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STS059-90-86
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Image Caption: STS059-090-086 Lake Baikal (Baykal), Russia April 1994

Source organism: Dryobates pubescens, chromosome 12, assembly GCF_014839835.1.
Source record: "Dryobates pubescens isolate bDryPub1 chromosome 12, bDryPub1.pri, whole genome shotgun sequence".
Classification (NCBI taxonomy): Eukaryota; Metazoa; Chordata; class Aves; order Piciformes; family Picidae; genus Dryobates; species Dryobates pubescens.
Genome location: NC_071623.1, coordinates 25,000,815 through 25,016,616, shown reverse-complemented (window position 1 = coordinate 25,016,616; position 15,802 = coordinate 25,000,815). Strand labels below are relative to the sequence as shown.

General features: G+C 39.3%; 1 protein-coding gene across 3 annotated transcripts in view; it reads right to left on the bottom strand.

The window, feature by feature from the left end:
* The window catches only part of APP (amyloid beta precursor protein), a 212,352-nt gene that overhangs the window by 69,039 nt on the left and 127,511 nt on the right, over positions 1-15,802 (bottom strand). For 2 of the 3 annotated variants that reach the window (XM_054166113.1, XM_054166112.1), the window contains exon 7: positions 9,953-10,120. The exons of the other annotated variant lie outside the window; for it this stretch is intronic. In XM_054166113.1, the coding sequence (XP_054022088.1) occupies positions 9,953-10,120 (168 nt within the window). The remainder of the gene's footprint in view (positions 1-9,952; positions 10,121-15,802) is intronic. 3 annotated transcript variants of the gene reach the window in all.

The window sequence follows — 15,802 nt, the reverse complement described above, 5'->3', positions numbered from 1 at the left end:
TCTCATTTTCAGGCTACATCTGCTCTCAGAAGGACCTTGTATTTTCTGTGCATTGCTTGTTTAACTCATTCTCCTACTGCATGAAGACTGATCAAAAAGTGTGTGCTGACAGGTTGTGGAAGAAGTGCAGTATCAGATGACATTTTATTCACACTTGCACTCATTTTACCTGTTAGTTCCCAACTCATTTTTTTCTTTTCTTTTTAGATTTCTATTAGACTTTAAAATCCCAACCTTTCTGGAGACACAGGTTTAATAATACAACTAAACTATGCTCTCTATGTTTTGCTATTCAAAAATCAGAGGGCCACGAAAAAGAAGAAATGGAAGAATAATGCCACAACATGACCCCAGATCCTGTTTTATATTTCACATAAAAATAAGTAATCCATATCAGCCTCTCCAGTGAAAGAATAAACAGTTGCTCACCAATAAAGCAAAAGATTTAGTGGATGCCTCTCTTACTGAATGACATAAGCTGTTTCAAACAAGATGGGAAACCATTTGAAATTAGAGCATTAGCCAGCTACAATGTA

This south-looking, low-oblique photograph pictures the northern portion of Lake Baikal (Baykal) with ice covering its surface--the largest, deepest, and one of the oldest freshwater lakes in the world. It is also one of the most productive fishing lakes in eastern Russia. The Angara River can be seen entering the north end of the lake, and arrow-shaped Point Pov-Svyatoy juts out from the eastern shore (visible near the southern edge of the photograph). Lake Baikal was formed nearly 20 million years ago when faults in the Earth's crust caused a belt of rocks to sink, while mountains on either side were rising, forming a gigantic trench. Snow-covered mountain ranges are apparent, the Barguzinskiy Range to the east and the Baykal'skiy Mountains to the west of the lake. Fed by many rivers and streams, Lake Baikal is drained by the Angara River near the lake's southern end. The sickle-shaped lake is 395 miles (636 kilometers) long, up to 49 miles (79 kilometers) wide, and up to 5710 feet (1741 meters) deep. Because of its large volume of water, the lake has a moderating influence on the climate of the adjoining land. The lake and its shores are the habitat of many plants and animals found nowhere else in the world.